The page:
HPCS elements

By applying a design process based on process maps and underlying process data maps, Pharma 4.0 will ensure data integrity by design. Data integrity is much more than ensuring a good audit trail: It is about quality of data, the right content, and respecting the ALCOA+ principles.† Auxiliary materials and excipients, for example, could have the same name and quality-specific reference number across the global network of a company to avoid mix-ups and misunderstandings. Critical thinking is needed to design a robust, repeatable, but still flexible production process. This includes thorough data science approaches and architectures. When establishing a quality risk map using ICH Q 9, for example, one of the most important steps is risk identification, which requires experience, a balanced view on risk, and the ability to imagine what can go wrong. Hence, prior knowledge should be available in a structured form.

† See Special Report on Data Integrity, Pharmaceutical Engineering 36, no. 2 (March-April 2016): 39 -67.

Integration of all supporting computerized systems is key, both vertically and horizontally across systems, as well as throughout the product lifecycle and the value chain. This includes physical data interfaces, process automation to support CPV (by applying modern technologies like PAT), and predictive process controls to establish real time release testing (RTRT). Big pharma companies that recognize this need have started to establish a one-source “data lake” for system integration, plus fast real-time and ad hoc reporting for management decisions.

Preventive maintenance to enhance performance and minimize downtimes could be integrated into a process planning procedure that optimizes the collaboration of all production-related equipment, operators, and their training, as well as environmental monitoring, including energy consumption. A “ready-to-run” visual shows all conditions required to start production: Is the employee qualified? Has he/she undergone updated SOP training? Has the machine, room, and equipment clearance been done? Are all maintenance cycles in compliance with internal SOPs? Has the product dossier been updated with the latest corrective/preventive actions and change management?

Environmental monitoring and energy management are similar to preventive maintenance, and should be integral parts of a release to start production. Integrated energy management will ensure that all processes have sufficient electricity and backup. Even seconds of downtime can destroy a batch. All other infrastructure system malfunctions could be defined as relevant for quality and compliance, and integrated into the supervision process.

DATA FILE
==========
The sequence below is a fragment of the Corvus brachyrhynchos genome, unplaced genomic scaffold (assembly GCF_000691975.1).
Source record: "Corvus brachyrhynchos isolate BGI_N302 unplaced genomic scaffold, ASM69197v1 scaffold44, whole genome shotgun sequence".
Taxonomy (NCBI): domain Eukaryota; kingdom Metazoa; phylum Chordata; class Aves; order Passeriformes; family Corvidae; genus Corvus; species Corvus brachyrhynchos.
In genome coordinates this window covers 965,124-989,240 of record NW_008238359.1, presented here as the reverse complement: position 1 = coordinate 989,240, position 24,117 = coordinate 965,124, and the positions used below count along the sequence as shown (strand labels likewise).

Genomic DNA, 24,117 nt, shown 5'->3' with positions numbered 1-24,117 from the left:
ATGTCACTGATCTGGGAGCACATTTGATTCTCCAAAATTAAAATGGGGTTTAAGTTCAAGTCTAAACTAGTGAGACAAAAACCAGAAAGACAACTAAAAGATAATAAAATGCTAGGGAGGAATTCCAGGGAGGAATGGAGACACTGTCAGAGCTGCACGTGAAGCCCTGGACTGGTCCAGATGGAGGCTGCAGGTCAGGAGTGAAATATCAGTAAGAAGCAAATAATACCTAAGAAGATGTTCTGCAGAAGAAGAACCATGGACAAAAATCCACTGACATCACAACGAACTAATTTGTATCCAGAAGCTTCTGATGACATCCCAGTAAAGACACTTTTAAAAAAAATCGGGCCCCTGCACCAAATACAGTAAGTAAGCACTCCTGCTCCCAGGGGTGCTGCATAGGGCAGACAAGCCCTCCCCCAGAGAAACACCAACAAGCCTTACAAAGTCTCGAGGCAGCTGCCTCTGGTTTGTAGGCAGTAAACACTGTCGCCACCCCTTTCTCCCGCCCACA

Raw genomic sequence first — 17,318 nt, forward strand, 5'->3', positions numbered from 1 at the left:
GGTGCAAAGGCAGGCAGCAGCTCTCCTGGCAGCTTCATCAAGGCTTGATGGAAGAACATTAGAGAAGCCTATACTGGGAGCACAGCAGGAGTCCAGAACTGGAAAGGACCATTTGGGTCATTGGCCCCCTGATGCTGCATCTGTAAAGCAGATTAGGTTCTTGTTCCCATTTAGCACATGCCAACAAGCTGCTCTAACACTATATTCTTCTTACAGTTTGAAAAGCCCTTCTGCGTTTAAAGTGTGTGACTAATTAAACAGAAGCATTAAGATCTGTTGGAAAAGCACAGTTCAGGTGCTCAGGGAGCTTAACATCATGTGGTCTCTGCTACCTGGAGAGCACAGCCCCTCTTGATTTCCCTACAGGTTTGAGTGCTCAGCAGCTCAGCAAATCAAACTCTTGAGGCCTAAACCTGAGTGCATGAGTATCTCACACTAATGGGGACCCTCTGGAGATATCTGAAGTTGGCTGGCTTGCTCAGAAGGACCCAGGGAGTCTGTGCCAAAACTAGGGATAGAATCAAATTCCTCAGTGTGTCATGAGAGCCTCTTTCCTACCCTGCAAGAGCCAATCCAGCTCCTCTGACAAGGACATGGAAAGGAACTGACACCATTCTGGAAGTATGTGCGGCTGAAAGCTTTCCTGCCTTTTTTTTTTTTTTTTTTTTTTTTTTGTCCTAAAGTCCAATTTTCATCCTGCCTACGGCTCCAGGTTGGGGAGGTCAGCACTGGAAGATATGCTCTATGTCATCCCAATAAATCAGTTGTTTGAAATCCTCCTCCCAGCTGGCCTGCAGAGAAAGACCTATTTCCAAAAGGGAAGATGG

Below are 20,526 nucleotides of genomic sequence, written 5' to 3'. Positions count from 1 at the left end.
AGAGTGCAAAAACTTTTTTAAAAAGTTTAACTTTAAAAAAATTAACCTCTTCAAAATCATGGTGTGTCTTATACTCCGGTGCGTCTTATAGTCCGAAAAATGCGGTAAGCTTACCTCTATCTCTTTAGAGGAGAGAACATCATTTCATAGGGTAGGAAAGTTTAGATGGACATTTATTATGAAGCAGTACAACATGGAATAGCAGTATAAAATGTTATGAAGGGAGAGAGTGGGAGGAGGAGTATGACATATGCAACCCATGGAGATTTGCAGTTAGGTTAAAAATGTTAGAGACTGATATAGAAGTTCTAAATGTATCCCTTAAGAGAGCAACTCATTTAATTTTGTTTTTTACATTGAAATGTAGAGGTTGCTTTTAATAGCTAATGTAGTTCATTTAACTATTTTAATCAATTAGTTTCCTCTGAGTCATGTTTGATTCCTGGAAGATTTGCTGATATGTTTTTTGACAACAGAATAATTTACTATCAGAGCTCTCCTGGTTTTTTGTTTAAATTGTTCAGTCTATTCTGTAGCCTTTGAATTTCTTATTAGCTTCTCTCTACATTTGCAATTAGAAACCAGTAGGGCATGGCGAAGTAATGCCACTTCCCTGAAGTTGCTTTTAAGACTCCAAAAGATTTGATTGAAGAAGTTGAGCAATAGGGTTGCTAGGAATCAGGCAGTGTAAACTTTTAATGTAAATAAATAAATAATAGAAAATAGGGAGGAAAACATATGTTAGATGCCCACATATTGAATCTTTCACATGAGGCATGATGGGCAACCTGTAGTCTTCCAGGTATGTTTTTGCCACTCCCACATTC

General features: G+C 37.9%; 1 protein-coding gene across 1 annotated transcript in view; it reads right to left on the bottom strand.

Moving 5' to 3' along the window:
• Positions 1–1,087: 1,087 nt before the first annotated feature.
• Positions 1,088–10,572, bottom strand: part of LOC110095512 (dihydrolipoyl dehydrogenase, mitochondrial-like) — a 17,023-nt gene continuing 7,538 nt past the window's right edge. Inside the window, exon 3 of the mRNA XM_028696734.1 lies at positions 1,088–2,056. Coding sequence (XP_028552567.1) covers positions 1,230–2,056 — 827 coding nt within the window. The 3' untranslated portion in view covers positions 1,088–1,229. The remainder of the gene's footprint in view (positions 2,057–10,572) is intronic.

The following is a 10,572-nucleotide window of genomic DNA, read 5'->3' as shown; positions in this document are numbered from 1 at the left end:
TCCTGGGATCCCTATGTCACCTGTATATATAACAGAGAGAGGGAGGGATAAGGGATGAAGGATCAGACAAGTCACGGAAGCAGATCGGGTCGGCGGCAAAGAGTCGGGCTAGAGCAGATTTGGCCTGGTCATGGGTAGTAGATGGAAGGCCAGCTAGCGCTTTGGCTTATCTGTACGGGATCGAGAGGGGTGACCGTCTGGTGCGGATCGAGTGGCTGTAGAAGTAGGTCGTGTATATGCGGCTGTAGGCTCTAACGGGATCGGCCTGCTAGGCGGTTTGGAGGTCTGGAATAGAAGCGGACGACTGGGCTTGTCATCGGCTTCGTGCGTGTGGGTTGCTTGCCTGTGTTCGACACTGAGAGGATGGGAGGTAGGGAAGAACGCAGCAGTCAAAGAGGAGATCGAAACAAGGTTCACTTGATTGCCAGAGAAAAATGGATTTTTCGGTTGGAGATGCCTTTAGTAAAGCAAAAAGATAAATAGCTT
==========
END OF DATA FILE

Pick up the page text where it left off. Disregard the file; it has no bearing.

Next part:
Automation and CPV usually apply only to their bespoke products. Products more than 10 years old are often not suitable for automated processes, as they depend largely on unwritten operator knowledge of both the process and the interaction between equipment and environmental conditions. The strategic target of a development project, therefore, could be pharmaceutical processes with automated PAT-related controls when CPV is applied.

Real-time and batch releases in a Pharma 4.0 world would be harmonized so that batch and document release are synchronized; this would prevent holding the real-time release of a process until all documents had been reviewed.

Other commercial and regulatory requirements like mass serialization and track and trace against counterfeit products are also key elements of HPCS. As the product code and security number are now considered compliance relevant they must be an integral part of the whole supply chain; this also prevents false positives. Even a high-quality product can hold up the supply chain if its serialization numbers are not correct.

These are all generic key elements of Industry 4.0 applied specifically as Pharma 4.0. In general, all GxP-related IT systems such as enterprise resource planning, enterprise content/documents management, and enterprise quality management could be integrated in one enterprise manufacturing intelligence system.